Bargain (song)
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Bargain Song
Song by The Who
from the album Who's Next
Released14 August 1971
RecordedApril – June 1971
StudioOlympic, London
Pete Townshend

"Bargain" is a song written by Pete Townshend that was first released by the Who on their 1971 album Who's Next. It is a love song, although the intended subject of the song is God rather than a woman. The song has been included on several compilation and live albums. It was also included on several of Townshend's solo projects. Critics have praised the song's lyricism and power, as well as the performance of the band on the song. Townshend acknowledged during the Who's concert at the Prudential Center in Newark on 19 March 2016 that this is his favorite song on the album.

Lyrics and music

"Bargain" is a love song.[1] The opening lines are:[1][2]

I'd gladly lose me to find you
I'd gladly give up all I had
To find you I'd suffer anything and be glad

The lyrics are typical love song lyrics in which the singer says he will give up everything to win his love, and that the singer would consider that a bargain.[1] However, the lyrics do not identify who the subject of the singer's love is.[2][3] Townshend has stated the song was influenced by Indian mystic Meher Baba and that the subject of the song is God.[2][3] Townshend has stated "The song is simply about losing one's ego as a devotee of Meher Baba. I constantly try to lose myself and find him. I'm not very successful, I'm afraid, but this song expresses how much of a bargain it would be to lose everything in order to be at one with God."[2]

"Bargain" begins with a gentle acoustic guitar part played by Townshend.[1][2] A drone is played softly in the background.[2] The energy picks up with Keith Moon's drum fills and Townshend's rhythm guitar chords before Roger Daltrey begins to sing the lyrics.[1][2] Daltrey sings most of the lyrics energetically and powerfully, but there is a gentler section sung by Townshend.[1][2][3] In this gentler section, backed by John Entwistle's bass guitar, Townshend starts by singing:[1][3]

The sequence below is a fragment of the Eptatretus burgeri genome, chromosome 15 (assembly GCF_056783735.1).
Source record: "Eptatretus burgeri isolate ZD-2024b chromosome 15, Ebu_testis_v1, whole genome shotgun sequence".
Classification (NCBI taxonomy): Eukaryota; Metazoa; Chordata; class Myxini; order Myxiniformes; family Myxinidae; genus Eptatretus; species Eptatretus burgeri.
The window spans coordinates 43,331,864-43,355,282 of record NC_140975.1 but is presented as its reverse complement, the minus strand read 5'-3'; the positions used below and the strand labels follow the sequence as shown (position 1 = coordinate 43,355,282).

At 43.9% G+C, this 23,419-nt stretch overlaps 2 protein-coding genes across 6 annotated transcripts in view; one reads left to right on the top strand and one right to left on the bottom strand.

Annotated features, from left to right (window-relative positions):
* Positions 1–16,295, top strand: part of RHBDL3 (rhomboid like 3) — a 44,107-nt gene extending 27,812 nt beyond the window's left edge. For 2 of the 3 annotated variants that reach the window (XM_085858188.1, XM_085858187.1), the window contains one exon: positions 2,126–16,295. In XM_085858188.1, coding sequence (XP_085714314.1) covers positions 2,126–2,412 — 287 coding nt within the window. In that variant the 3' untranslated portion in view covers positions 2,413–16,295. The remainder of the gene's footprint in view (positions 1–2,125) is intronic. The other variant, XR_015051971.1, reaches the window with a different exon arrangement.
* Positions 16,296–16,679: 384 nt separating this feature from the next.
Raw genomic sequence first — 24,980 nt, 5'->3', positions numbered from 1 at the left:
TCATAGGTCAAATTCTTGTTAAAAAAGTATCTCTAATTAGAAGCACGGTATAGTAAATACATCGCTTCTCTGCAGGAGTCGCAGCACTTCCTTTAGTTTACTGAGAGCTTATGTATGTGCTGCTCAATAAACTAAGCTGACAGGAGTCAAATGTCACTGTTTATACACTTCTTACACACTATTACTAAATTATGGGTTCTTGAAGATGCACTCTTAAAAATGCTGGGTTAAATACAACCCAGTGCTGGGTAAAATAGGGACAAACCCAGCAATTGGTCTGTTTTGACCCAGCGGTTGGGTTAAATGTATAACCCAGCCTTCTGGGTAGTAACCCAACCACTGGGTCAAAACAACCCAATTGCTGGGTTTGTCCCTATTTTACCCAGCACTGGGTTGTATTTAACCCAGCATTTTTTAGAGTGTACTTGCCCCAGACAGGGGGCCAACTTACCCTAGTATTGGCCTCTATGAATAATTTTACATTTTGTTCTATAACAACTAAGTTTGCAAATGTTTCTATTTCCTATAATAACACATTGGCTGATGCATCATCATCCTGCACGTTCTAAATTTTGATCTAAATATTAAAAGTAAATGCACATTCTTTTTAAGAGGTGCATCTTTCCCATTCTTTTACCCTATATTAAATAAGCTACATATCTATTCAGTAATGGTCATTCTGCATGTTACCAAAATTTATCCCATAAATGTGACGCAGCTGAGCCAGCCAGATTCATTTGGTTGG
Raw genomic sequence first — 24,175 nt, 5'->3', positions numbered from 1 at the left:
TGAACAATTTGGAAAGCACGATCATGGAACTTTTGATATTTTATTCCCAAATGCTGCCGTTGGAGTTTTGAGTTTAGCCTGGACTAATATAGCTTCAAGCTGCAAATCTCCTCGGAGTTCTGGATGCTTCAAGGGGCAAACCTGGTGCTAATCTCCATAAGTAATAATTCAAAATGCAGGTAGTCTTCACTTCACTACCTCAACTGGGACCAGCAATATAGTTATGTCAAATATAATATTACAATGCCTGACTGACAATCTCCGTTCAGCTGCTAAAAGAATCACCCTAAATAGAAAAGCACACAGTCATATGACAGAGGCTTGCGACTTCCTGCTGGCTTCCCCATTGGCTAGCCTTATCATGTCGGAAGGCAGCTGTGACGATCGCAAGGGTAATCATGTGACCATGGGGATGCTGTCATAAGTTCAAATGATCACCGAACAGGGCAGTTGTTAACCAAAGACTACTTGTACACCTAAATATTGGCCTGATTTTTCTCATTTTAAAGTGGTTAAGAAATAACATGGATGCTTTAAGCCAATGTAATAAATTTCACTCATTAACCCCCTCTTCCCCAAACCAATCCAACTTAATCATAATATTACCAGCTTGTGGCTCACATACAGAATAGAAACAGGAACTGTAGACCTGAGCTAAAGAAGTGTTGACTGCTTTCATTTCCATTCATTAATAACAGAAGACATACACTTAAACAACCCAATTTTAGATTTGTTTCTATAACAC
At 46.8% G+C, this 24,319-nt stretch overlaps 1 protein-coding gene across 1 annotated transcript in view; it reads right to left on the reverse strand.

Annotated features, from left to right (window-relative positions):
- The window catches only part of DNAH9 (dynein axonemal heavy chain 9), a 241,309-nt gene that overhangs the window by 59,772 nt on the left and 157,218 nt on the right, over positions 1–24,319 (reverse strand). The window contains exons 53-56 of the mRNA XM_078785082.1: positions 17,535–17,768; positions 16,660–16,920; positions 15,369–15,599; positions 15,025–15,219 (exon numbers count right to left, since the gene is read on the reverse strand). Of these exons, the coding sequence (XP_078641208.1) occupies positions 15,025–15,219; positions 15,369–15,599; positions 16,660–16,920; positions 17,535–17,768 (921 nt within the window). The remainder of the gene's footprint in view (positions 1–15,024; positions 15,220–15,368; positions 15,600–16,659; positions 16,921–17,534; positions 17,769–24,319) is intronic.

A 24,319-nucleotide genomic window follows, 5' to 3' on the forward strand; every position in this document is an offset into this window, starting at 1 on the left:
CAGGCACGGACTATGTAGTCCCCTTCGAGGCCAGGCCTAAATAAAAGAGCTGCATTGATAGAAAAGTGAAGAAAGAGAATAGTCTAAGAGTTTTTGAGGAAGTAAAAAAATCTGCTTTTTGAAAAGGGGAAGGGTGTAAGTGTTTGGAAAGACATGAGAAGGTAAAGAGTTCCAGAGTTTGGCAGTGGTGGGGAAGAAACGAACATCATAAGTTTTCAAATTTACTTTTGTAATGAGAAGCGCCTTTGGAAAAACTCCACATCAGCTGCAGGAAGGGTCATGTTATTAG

I sit looking 'round
I look at my face in the mirror
I know I'm worth nothing without you

The line "I know I'm worth nothing without you" in particular shows the influence of Meher Baba's teachings.[3] Other themes of the song include the search for self-identity and the balance within the human psyche of the id and the ego.[3][4]

Instrumentation of "Bargain" includes an ARP synthesizer, which is used both as a solo instrument and as a backing instrument while Townshend plays a guitar solo.[2][4][5] That guitar solo was praised by Rolling Stone critic John Mendelsohn, as well as by the Who authors Chris Charlesworth, Steve Grantley and Alan Parker.[2][3][5] Moon's drum fills have also been heavily praised, as have Entwistle's bass lines.[2][3] Townshend used several guitars on "Bargain," including a 1959 Gretsch Chet Atkins guitar that he received from Joe Walsh, as a gift.[2][4]

At least nine versions of "Bargain" were recorded between April and June 1971.[2] Townshend was particularly effusive in his praise for the sound associate producer Glyn Johns was able to achieve, particularly for the acoustic guitars.[2]

Critical reception

John Swenson of Rolling Stone described "Bargain" as one of "Townshend's most beautiful songs."[6] Author John Atkins praised song's strength and melody as well as the Who's performance of the song.[4] Atkins goes on to say that "'Bargain' radiates sheer dynamism and excitement, and the brilliance of the playing turns the song into a masterpiece."[4]Allmusic critic Tom Maginnis calls "Bargain" one of the "explosively dynamic tracks found on the Who's seminal Who's Next album.[1]

Other appearances

A live performance of "Bargain" from San Francisco on December 12, 1971 was included on the 1985 the Who album Who's Missing.[3][7] This version was later included in the compilation album Thirty Years of Maximum R&B in 1994.[8] The studio version was included on the compilation album The Ultimate Collection in 2002.[9]

Pete Townshend included solo recordings of "Bargain" on his albums Scoop and The Lifehouse Chronicles.[10][11]



  1. ^ a b c d e f g h Maginnis, T. "Bargain". Allmusic. Retrieved .
  2. ^ a b c d e f g h i j k l m n Grantley, S. & Parker, A.G. (2010). The Who by Numbers. Helter Skelter Publishing. p. 92. ISBN 978-1-905139-26-2.
  3. ^ a b c d e f g h i Charlesworth, C. (1995). The Complete Guide to the Music of The Who. Omnibus Press. pp. 42-43, 120. ISBN 0-7119-4306-0.
  4. ^ a b c d e Atkins, J. (2000). The Who on record: a critical history, 1963-1998. McFarland. pp. 154, 159. ISBN 978-0-7864-0609-8.
  5. ^ a b Mendelsohn, J. (January 22, 1997). "Who's Next". Rolling Stone. Retrieved .
  6. ^ Swenson, J. (1983). Marsh, D.; Swenson, J. (eds.). The New Rolling Stone Record Guide. Rolling Stone Press. p. 544. ISBN 0-394-72107-1.
  7. ^ Unterberger, R. "Who's Missing". Allmusic. Retrieved .
  8. ^ Unterberger, R. "Thirty Years of Maximum R&B". Allmusic. Retrieved .
  9. ^ Erlewine, S.T. "The Ultimate Collection". Allmusic. Retrieved .
  10. ^ Erlewine, S.T. "Scoop". Allmusic. Retrieved .
  11. ^ Jurek, T. "The Lifehouse Chronicles". Allmusic. Retrieved .

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